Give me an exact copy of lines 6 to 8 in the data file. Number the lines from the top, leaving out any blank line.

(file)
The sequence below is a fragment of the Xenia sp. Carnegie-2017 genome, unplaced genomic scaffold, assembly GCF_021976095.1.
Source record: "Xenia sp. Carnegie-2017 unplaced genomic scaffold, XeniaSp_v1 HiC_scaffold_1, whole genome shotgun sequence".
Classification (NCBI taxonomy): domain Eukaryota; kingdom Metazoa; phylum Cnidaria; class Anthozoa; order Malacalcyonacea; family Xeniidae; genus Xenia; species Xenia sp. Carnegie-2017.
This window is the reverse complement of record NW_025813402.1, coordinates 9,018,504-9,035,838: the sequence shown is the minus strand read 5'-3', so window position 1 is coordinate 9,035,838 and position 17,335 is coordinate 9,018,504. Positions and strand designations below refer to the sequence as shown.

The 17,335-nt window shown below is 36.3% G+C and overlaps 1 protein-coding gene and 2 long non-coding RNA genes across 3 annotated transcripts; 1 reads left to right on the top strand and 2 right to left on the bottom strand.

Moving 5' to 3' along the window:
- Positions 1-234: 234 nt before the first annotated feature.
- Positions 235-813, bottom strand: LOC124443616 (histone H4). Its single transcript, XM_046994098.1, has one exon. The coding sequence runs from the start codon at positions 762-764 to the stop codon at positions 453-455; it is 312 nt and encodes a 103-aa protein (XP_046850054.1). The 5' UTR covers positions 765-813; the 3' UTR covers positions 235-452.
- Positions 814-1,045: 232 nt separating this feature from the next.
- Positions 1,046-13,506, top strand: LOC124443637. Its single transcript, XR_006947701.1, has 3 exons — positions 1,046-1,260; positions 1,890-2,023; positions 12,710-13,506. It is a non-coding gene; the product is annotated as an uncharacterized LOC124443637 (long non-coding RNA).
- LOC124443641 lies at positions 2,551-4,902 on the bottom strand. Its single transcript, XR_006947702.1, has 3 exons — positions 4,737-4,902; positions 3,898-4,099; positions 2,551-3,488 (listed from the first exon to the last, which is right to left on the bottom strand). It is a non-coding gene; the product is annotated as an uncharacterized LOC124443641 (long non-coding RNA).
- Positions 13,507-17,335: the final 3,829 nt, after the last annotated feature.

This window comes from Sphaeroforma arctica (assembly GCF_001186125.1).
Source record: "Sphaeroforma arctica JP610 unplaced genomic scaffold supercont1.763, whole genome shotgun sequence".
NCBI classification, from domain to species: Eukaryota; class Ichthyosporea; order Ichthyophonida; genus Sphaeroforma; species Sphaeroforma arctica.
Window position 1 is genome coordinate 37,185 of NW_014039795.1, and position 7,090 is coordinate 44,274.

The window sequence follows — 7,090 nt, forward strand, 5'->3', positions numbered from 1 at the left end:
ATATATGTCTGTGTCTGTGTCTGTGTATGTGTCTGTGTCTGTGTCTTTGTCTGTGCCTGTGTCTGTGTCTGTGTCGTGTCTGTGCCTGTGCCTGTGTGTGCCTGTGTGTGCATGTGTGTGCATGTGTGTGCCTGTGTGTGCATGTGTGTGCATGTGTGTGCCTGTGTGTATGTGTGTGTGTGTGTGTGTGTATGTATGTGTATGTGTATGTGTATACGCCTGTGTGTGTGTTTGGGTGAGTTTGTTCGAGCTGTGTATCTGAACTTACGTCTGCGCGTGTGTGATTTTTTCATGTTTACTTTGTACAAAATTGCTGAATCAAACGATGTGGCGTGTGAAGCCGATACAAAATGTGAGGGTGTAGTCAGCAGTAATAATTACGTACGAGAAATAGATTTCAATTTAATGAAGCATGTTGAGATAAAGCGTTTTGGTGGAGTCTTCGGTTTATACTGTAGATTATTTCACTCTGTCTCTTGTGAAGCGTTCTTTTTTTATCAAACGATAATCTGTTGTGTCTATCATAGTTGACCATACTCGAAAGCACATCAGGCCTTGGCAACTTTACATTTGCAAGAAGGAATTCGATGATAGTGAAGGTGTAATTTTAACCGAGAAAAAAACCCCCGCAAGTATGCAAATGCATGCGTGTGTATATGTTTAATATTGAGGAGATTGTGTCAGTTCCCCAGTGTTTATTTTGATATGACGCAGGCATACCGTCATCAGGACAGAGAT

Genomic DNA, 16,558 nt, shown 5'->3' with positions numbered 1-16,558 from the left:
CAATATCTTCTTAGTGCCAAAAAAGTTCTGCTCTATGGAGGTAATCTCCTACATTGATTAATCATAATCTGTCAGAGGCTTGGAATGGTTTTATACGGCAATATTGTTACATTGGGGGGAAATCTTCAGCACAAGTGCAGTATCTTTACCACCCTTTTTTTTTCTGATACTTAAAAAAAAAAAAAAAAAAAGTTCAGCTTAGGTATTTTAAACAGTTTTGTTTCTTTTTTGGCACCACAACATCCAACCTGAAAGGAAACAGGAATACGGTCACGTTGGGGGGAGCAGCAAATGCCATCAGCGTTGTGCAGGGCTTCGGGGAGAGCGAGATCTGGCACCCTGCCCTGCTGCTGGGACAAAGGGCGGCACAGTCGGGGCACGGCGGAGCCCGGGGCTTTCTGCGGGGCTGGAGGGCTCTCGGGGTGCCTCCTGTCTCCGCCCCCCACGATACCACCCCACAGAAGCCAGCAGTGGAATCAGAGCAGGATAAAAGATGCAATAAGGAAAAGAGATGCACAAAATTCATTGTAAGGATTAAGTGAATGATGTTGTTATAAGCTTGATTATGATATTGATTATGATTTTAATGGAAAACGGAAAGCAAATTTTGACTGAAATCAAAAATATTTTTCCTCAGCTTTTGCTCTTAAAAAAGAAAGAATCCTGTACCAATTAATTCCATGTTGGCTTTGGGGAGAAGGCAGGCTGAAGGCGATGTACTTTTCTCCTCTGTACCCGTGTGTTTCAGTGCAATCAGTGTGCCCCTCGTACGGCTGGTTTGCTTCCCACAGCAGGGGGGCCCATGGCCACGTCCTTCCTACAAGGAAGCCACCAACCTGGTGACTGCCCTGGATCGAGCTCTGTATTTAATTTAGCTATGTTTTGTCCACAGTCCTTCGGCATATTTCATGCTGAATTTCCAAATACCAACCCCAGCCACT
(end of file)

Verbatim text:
Moving 5' to 3' along the window:
- Positions 1-234: 234 nt before the first annotated feature.
- Positions 235-813, bottom strand: LOC124443616 (histone H4). Its single transcript, XM_046994098.1, has one exon. The coding sequence runs from the start codon at positions 762-764 to the stop codon at positions 453-455; it is 312 nt and encodes a 103-aa protein (XP_046850054.1). The 5' UTR covers positions 765-813; the 3' UTR covers positions 235-452.